COMMENTARY

Recognition and Management of Drug-Resistant Typhoid Fever

Kevin Chatham-Stephens, MD, MPH

Disclosures

October 08, 2018

Editorial Collaboration

Medscape &

Hello. I am Dr Kevin Chatham-Stephens, a medical epidemiologist with the Enteric Diseases Epidemiology Branch at CDC. As part of the CDC Expert Commentary Series on Medscape, I would like to tell you about drug-resistant typhoid fever.

Antimicrobial resistance is one of the biggest public health challenges of our time. Recently, drug-resistant typhoid fever has become an increasing concern. Patients with typhoid fever, which is caused by Salmonella Typhi bacteria, typically have high fever, headache, cough, abdominal pain, and constipation or diarrhea. There are 300-400 culture-confirmed cases of typhoid fever in the United States annually, mostly among international travelers.

The first known outbreak of extensively drug-resistant (XDR) typhoid fever is occurring in Pakistan. The S Typhi strain causing this outbreak is resistant to multiple antibiotics, including chloramphenicol, ampicillin, trimethoprim-sulfamethoxazole, and fluoroquinolones (ciprofloxacin and ceftriaxone). The outbreak strain is susceptible to carbapenems and azithromycin. In addition to the patients in Pakistan, one patient in the United Kingdom and two patients in the United States have been diagnosed with XDR typhoid fever after returning from Pakistan.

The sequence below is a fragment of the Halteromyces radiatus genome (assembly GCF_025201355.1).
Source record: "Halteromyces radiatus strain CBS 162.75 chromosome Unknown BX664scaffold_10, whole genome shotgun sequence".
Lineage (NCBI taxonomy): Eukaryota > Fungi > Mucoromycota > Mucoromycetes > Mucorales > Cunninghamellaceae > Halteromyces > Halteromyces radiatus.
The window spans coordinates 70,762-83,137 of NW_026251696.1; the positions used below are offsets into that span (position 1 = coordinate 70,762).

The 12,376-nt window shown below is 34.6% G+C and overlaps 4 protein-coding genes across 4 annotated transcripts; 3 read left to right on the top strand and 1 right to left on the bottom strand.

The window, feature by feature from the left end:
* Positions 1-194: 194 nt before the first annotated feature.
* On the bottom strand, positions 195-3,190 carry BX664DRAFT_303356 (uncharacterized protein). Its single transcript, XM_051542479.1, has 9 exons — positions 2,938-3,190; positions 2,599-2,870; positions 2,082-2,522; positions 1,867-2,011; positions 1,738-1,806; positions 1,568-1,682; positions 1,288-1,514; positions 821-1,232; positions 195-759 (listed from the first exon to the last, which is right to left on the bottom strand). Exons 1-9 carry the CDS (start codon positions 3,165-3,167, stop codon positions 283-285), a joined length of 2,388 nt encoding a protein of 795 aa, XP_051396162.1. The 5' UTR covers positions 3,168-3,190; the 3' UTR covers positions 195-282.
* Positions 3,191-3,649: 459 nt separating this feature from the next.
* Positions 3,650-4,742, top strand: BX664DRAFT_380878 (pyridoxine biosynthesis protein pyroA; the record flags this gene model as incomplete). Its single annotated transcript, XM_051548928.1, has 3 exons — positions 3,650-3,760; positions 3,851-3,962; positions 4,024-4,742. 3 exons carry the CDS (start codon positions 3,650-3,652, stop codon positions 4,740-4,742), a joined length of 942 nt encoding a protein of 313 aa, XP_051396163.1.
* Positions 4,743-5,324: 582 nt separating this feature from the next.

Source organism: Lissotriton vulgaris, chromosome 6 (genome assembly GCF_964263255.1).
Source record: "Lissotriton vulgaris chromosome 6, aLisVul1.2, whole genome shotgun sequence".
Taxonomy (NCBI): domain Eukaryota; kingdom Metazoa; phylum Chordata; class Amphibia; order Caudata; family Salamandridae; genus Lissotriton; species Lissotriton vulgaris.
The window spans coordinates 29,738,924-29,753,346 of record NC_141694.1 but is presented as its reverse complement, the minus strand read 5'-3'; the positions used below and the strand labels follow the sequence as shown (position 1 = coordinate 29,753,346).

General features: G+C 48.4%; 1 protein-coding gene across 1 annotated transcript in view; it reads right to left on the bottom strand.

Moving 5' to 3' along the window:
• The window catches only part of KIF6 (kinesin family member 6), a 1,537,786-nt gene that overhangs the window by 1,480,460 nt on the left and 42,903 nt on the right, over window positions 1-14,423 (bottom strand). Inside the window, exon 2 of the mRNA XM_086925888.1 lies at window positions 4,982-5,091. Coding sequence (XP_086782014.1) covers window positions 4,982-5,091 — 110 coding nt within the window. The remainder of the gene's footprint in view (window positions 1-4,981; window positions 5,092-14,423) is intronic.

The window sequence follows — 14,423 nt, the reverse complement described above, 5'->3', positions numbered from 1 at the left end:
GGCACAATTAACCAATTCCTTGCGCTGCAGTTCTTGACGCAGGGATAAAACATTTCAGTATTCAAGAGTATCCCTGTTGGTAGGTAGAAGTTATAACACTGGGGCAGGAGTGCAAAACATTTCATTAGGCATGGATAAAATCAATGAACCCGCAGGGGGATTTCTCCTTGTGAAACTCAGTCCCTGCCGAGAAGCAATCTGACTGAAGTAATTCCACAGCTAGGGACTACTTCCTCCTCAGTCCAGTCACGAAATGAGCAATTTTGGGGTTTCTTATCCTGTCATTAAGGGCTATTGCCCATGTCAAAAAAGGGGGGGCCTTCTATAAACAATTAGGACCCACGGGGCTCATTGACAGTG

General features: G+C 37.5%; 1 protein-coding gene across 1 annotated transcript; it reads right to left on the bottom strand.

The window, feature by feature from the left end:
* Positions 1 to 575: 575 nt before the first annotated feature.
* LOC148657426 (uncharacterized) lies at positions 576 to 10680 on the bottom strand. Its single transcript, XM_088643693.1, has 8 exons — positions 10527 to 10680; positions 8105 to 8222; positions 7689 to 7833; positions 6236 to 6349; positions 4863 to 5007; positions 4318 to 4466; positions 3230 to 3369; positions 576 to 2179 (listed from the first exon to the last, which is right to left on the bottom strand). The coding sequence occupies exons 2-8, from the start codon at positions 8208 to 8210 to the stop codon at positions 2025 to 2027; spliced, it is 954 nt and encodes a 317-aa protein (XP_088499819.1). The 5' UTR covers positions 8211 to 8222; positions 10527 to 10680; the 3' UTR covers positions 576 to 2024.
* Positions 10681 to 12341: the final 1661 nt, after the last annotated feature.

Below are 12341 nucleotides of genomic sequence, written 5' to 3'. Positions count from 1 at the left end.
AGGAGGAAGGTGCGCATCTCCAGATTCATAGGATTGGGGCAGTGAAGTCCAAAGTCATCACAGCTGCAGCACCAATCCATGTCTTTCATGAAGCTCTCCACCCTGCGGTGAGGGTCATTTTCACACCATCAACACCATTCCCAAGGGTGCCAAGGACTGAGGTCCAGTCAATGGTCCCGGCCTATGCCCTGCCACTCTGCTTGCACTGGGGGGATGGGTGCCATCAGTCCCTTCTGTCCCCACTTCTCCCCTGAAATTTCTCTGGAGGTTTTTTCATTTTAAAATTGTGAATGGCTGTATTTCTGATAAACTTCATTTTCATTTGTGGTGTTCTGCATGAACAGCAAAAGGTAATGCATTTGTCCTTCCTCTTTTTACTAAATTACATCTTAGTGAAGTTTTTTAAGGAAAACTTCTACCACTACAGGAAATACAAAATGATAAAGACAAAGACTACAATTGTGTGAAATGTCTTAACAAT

Vaccination can help prevent typhoid fever. CDC recommends vaccination for people traveling to places where typhoid fever is endemic, such as South Asia, especially India and Pakistan. Two typhoid fever vaccines are available in the United States. The oral live attenuated vaccine (brand name Vivotif®) consists of four capsules, with one capsule taken every other day over the course of a week. This vaccine can be given to patients at least 6 years old and should be completed at least 1 week before traveling. A booster series is recommended every 5 years as needed.

The Vi capsular polysaccharide vaccine (brand name Typhim Vi®) is given intramuscularly at least 2 weeks before traveling. This vaccine can be given to patients at least 2 years old, and a booster dose is recommended every 2 years as needed.

In addition to vaccination, be sure to advise your patients to select food and water carefully while traveling internationally; practical advice can be found on the CDC Travelers' Health website. Tell your patients to seek medical care, even while abroad, if they have symptoms consistent with typhoid fever, such as feeling very ill with fever, fatigue, headache, and abdominal pain. If you suspect that your patient has typhoid fever, obtain a complete travel history, order blood or stool cultures and antimicrobial susceptibility testing, and consider getting an infectious diseases consultation. If S Typhi is isolated, notify your local or state health department.

And carefully consider treatment options for patients with typhoid fever. For patients who have traveled to Pakistan, azithromycin should be used for suspected uncomplicated typhoid fever, but carbapenems should be used for patients with suspected severe or complicated typhoid fever. When culture and sensitivity results are available, adjust the treatment regimen accordingly. Because fluoroquinolone (including ciprofloxacin) resistance is very high among typhoid fever patients in the United States, especially those who have traveled to South Asia, avoid empiric treatment with fluoroquinolones.

For more information, please visit CDC's typhoid fever website.

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